- 14 Oct 19
Gott Ist Tot/Do The Evolution
Singing from the same hymn sheet – he wouldn’t like that – as 2006’s The God Delusion, evolutionary biologist Richard Dawkins argues that reality has more than enough inherent magic to negate the need for a belief in anything supernatural.
The good doctor divides his book in two, opening the first part - 'Goodbye God' - with that trusted atheist gambit of pointing out the inherent flaw in monotheism. If you're gonna believe in one God, then what about all the others? A fair point, although I still have a few bob on Dionysus. This is merely by way of a warm up though, as he reserves his true ire for the Bible, an easy target, but he takes obvious glee in poking holes in it nevertheless. You might hold the notion of the unimpeachable virginity of Mary close to your heart, but it may just be the result of an error in translation as the Hebrew word 'almah', which can mean 'virgin' but can also mean 'young woman' was translated into the Greek word 'parthenos' which really does mean 'virgin'. Matthew read the prophecies of Isaiah in Greek, et voila.
Dawkins points out that the gospels - hardly eye-witness accounts - contradict each other, and that’s before we even consider those that the powers that were decided to exclude around about the time of the First Council of Nicaea (AD 325). Don't get him started on the Book of Revelation, the preserve of the batshit crazy, which the author dismisses like this: "Some guy called John had a weird dream one night on an island called Patmos, and he wrote it down." Another thing to note, although it should be obvious to any four-year old listening to a bible story in primary school, is that Old Testament God is a bit of a bastard. Dawkins wonders if religion itself is merely the result of a search for patterns in the randomness of nature. Never forget that there are people on the island of Tanna in the South Pacific who believe Prince Philip - yes, that Prince Philip - to be divine.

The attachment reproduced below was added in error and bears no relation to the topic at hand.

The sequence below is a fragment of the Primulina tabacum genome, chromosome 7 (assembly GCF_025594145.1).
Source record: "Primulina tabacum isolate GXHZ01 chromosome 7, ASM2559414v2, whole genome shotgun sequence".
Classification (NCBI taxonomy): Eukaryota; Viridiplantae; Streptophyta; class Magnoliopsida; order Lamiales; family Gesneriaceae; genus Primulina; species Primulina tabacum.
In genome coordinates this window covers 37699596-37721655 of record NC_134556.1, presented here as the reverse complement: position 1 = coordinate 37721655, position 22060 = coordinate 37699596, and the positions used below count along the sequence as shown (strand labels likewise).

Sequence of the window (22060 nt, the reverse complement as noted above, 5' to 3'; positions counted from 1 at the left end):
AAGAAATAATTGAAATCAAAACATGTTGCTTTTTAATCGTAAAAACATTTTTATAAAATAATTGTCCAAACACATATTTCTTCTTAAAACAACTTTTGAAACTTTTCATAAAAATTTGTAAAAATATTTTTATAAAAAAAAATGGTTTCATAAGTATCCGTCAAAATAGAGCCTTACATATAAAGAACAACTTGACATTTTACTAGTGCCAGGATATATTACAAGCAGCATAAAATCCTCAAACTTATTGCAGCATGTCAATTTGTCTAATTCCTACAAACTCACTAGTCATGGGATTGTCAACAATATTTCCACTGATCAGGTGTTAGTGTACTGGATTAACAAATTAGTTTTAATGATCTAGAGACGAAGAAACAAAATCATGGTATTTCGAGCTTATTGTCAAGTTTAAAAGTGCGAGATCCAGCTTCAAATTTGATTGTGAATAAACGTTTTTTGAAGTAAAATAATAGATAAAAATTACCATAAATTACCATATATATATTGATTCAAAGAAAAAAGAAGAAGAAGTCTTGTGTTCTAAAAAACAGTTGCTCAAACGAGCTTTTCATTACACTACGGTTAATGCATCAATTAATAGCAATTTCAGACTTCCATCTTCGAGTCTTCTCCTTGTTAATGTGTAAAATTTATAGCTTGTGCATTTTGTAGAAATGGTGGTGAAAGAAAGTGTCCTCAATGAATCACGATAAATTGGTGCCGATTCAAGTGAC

Once Dawkins gets all the nonsense out of the way, he moves on in part two to 'Evolution and Beyond'. As one might expect, his explanation of evolution - tiny changes help organisms to survive while changes in the wrong direction lead to disaster, a random mutation in DNA makes an animal more or less likely to survive and the good mutations are therefore passed on - is as brilliant as it is understandable and, surely, impossible to argue with. The idea that, in the likely multiverse, our universe might be in a “goldilocks zone” where physical constants like gravity are “just right” thus allowing evolution in the first place should blow your mind, a mind that is only there thanks to countless tiny evolutionary steps over many mega-annums. Fascinating.